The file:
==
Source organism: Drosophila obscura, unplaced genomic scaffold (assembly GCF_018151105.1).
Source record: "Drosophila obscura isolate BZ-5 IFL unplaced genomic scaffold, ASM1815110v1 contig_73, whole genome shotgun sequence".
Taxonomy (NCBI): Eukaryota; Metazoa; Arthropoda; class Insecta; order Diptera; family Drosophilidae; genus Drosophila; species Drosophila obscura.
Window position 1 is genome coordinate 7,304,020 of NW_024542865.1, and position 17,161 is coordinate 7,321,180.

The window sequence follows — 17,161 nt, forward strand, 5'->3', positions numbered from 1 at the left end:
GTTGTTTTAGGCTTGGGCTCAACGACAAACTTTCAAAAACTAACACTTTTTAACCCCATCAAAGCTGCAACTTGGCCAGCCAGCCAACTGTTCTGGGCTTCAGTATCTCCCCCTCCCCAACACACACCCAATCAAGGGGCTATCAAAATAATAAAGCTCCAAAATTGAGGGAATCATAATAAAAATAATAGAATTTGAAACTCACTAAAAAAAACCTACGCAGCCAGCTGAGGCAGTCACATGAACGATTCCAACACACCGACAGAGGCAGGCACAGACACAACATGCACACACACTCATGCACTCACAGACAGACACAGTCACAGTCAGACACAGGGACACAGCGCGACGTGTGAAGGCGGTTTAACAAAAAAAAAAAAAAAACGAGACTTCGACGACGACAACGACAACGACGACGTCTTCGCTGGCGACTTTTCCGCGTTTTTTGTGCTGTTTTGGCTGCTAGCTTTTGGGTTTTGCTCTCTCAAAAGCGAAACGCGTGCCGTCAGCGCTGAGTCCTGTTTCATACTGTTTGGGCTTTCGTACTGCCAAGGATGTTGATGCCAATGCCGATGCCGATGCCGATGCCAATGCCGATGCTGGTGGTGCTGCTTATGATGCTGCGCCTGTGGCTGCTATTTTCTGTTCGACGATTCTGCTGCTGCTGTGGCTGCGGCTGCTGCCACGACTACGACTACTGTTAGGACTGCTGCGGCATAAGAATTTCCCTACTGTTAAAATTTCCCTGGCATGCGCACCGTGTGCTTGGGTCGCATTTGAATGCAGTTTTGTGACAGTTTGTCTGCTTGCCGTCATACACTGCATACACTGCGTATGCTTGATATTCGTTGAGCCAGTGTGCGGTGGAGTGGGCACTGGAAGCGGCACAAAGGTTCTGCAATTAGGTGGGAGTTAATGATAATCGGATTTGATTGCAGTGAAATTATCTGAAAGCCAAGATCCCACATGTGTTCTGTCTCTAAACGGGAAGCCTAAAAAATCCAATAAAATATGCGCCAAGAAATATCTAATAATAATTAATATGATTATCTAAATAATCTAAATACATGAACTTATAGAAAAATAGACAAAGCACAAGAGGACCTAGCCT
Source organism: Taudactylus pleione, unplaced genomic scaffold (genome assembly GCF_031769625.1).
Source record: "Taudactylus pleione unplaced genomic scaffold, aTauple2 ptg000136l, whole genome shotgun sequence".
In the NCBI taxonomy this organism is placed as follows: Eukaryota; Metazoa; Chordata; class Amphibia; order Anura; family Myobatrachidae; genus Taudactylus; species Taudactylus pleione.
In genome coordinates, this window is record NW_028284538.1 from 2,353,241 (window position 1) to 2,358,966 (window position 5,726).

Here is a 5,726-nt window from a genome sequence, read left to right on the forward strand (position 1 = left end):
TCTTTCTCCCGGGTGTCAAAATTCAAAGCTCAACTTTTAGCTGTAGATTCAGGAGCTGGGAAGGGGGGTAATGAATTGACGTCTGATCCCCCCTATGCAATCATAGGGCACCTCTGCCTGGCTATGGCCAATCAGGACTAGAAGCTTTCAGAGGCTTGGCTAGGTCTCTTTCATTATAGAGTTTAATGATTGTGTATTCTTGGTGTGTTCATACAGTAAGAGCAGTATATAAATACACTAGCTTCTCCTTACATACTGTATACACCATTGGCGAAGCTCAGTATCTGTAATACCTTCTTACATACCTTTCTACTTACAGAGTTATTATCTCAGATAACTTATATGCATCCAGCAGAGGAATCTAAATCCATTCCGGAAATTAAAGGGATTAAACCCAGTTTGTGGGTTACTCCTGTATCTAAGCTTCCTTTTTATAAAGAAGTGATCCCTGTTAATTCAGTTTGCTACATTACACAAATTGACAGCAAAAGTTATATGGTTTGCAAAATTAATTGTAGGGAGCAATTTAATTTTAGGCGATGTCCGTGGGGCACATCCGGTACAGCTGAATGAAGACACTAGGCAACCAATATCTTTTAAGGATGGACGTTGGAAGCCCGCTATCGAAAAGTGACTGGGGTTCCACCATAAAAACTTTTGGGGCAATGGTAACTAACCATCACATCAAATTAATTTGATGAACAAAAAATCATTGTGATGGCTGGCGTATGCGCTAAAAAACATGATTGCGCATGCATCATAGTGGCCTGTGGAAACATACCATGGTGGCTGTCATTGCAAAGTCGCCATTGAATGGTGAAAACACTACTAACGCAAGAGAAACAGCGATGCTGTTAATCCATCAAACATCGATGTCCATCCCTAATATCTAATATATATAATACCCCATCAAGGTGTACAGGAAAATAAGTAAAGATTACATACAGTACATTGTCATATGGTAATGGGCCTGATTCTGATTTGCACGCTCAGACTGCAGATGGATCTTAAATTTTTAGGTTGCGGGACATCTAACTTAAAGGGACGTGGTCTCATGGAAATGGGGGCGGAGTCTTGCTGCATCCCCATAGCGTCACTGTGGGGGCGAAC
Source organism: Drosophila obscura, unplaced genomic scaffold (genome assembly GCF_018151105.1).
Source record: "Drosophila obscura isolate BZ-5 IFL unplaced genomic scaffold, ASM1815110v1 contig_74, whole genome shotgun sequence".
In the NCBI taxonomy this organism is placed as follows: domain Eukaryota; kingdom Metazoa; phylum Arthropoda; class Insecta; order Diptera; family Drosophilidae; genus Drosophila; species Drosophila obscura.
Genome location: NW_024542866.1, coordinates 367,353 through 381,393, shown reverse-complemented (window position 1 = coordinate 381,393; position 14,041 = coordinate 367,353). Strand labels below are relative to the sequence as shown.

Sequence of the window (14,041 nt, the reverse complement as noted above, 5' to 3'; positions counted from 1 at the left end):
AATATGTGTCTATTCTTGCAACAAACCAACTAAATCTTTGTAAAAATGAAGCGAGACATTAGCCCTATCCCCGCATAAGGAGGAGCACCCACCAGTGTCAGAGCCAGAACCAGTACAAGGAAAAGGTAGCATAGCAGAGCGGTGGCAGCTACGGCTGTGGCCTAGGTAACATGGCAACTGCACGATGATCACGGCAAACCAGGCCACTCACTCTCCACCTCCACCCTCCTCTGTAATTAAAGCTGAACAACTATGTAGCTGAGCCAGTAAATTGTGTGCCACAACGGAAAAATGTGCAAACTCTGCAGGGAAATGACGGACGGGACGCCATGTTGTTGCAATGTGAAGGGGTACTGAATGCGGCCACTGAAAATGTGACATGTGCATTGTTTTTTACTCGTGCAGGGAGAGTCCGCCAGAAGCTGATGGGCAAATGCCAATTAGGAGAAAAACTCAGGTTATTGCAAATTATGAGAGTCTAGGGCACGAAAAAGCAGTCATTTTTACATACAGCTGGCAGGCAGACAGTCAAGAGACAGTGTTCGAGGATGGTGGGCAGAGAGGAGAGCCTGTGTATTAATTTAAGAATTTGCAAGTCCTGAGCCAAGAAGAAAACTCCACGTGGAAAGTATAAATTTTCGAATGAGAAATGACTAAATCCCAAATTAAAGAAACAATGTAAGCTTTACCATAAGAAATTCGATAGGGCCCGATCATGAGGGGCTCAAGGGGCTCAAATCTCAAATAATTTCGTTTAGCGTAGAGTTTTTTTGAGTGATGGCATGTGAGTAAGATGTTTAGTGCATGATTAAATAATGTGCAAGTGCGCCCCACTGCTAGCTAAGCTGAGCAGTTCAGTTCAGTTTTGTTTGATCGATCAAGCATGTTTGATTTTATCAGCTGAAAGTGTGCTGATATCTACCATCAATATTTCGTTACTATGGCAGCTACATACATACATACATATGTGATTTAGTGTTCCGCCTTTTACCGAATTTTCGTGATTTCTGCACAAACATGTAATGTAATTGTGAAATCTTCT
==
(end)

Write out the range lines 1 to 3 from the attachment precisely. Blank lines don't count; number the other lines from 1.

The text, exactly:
Source organism: Drosophila obscura, unplaced genomic scaffold (assembly GCF_018151105.1).
Source record: "Drosophila obscura isolate BZ-5 IFL unplaced genomic scaffold, ASM1815110v1 contig_73, whole genome shotgun sequence".
Taxonomy (NCBI): Eukaryota; Metazoa; Arthropoda; class Insecta; order Diptera; family Drosophilidae; genus Drosophila; species Drosophila obscura.